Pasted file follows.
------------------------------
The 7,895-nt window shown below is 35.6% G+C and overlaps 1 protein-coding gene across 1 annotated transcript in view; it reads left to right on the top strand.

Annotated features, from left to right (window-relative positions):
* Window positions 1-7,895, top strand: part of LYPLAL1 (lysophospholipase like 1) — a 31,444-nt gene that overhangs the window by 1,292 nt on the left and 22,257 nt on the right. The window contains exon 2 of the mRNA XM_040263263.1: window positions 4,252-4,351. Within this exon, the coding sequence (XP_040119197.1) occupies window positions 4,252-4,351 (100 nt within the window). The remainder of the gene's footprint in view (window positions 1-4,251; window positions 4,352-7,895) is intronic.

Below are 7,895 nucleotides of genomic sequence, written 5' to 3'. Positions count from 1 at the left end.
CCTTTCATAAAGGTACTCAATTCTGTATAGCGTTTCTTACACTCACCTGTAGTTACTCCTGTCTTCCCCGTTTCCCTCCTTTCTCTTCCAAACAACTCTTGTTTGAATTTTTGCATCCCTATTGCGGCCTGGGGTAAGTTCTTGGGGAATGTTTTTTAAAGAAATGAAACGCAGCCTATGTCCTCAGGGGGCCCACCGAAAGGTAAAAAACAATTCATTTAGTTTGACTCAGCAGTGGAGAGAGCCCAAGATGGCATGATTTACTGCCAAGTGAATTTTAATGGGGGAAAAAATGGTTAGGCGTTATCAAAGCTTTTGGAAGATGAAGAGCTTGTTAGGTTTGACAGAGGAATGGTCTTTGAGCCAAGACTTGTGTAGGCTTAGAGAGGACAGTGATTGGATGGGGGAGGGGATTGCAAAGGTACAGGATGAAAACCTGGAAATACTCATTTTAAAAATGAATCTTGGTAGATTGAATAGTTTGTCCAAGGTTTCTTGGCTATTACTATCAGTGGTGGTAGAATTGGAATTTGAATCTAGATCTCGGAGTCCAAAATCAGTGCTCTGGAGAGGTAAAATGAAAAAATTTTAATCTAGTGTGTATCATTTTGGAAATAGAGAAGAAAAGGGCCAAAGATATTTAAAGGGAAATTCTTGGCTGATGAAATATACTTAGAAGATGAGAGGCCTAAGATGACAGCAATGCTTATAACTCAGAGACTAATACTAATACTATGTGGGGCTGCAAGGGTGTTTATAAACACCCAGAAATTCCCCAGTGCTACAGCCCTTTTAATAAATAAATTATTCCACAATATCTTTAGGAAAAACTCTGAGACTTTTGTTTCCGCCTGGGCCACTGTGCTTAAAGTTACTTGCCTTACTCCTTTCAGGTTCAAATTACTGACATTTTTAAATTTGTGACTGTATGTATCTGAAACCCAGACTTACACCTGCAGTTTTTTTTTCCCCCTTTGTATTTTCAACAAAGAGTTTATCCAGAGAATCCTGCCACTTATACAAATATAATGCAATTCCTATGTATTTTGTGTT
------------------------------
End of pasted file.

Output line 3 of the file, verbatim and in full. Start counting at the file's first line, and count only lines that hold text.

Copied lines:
* Window positions 1-7,895, top strand: part of LYPLAL1 (lysophospholipase like 1) — a 31,444-nt gene that overhangs the window by 1,292 nt on the left and 22,257 nt on the right. The window contains exon 2 of the mRNA XM_040263263.1: window positions 4,252-4,351. Within this exon, the coding sequence (XP_040119197.1) occupies window positions 4,252-4,351 (100 nt within the window). The remainder of the gene's footprint in view (window positions 1-4,251; window positions 4,352-7,895) is intronic.